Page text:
This post is incomplete and doesn’t encapsulate everything I intended to write about, but I never got around to finishing it, so this will do for the time being as DNA Genealogy is becoming quite popular…
Well this is my attempt at explaining DNA Genealogy. These days it all makes sense to me but I remember it was a massive learning curve as I got my head around Haplogroups, Segments, Percentages, Genomes etc. I’m still learning new things about it even now and there are definitely a lot more people out there who really delve deep into it, but I will try and explain the basics to help you understand how it works and what you can expect.
There are currently 3 main DNA testing companies out there at the moment, that deal with the genealogy aspect of it. There are more but these 3 are the most well known. Ancestry.com; 23andme.com and FamilytreeDNA.com.
All have their pro’s, con’s and various price differences.
Most tests involve you spitting into a special tube or taking a cheek swab and sending it off to the company.
A quick lesson in DNA before we get into the nitty-gritty. Males inherit a Y chromosome from their father and a X chromosome from their mother. Females only inherit two X chromosomes from their mother.
All companies offer Y-DNA and mtDNA testing. So Y-DNA refers to the Y chromosome. Because females do not inherit a Y chromosome, only males can do this test which explores the direct paternal line. So if you are female you will need to get a blood brother, father, paternal or paternal grandfather/uncle/cousin, to offer a saliva sample for this test.
When it comes to exploring genealogy matches resulting from this test, generally speaking, if you find a match with the same surname as you (unless it’s a very common surname) there is a high probability that you share a mutual direct paternal ancestor at some point. If you do not share the same surname then it usually means that either it’s just a coincidence that you are matched OR there’s been a discrepancy along the way in that someone was adopted into the family or a female ancestor diddled with the milkman or historical equivalent. The test cannot confirm who and when so you would have to refer to other matches to triangulate where a discrepancy could have occurred. This can be quite time consuming.
FamilytreeDNA has surname projects on its website that you can join and compare your results with other people of the same surname.
Another thing to note with DNA is that it mutates over time. Some genes mutate at a faster rate than others so you will often find that surname pockets around the world will have similar mutations in the faster mutating genes.
Y-DNA tests come in different degrees of accuracy. The most basic is a 12 marker test, these 12 markers usually take a very long time to mutate. There are then 37, 67 and 111 marker tests. The higher the number the more marker results and the more you can match with others resulting in higher accuracy.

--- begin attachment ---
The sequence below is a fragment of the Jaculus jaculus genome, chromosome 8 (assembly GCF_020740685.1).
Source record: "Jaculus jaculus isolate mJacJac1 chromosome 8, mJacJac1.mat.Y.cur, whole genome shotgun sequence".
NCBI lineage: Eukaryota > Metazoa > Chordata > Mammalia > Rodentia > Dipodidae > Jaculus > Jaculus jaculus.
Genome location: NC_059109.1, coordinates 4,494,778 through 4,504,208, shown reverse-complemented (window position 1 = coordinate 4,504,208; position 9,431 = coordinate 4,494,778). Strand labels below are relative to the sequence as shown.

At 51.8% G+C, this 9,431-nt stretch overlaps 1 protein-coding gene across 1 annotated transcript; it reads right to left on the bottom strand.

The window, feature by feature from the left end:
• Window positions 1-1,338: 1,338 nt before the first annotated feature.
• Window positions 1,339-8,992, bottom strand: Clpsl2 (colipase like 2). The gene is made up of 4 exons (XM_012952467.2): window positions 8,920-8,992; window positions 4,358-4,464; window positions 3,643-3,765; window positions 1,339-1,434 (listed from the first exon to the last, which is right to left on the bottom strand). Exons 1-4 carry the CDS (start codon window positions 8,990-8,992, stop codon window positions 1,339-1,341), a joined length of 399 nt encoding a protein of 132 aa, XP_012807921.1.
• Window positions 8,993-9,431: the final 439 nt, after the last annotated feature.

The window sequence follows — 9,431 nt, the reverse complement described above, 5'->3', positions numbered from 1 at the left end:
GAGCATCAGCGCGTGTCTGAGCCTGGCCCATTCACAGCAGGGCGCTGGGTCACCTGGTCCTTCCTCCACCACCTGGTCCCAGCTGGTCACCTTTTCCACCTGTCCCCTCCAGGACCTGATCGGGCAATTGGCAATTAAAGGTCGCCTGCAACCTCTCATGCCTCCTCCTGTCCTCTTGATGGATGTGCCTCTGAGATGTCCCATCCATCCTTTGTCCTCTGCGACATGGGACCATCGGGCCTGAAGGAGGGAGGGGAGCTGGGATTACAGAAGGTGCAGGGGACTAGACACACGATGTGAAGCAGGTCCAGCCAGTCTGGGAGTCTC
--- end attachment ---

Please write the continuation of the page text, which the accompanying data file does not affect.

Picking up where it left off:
I personally wouldn’t bother with just the 12 marker test as any matches could be anywhere within approximately the past 30 generations (that’s nearly 1000 years). At least the 37 brings you to within 8 generations (still hard to trace), 67 around 6 generations (difficult but doable and 111 within a much easier 4 generations. If you can afford it and are conducting the test to help with genealogical roadblocks within the past 300 years then you’d want the 111 marker test.
When receiving the Y-DNA results you’ll get the amount of markers you bought, say 111. Each marker is called a STR: Short Tandem Repeat. Each marker is given a name, such as DYS393. Each marker has a numerical value, for example as 12. It’s these numbers that you use against each marker to determine your matches. The more that match, the more likely you have a shared ancestor. Faster mutating markers may show a 1 or 2 digit difference to your own results. Depending on the marker you can figure out how this affects the match’s accuracy. For example if on one particular marker, DYS393 you have 12 but a match has exactly the same in every other marker but 13 for DYS393 then that particular marker has only mutated once. If it’s 14, it’s mutated twice. This can also go the other way with 11, 10 etc. The higher the difference in the number, the more times it has mutated and as such, more generations would have passed. Websites are around showing the estimated rate of mutation for each marker. Some are likely to mutate every 4 generations, others may go through 20 generations before mutating.
But before you head into checking out your ancestral matches, you’ll probably see your Haplotype group. If you’re male you’ll have a paternal haplotype and a maternal one. This is inherited directly down each line. Females however will only have a maternal haplogroup as they do not receive the fathers Y chromosome.
So what is a Haplogroup? Well this refers to your ancient point of origin (prior to seal travel and colonization but also includes thousands of years ago.
When humans started migrating out of Africa they split off into groups as they wandered the earth and produced pockets of population resulting in everyone getting similar DNA sequences on the markers that rarely mutate.
The Haplogroups for Y-DNA are given a letter from A-T. The A’s and B’s are most likely to be of recent African descent, originating from populations who never left the continent. C’s are most likely to be of Asian, North American or Oceanic descent. F includes parts of Asia, Europe and South America and so on and so on.
Each Haplogroup then splits off into subclades of a more refined population group. Some can even be quite specific with R1b1c7 belonging to a 5th Century Irish King who fathered so many children that now around 90% of men in some pockets of north-west Ireland and Scotland have this same haplogroup and as such can trace this King as their ancestor.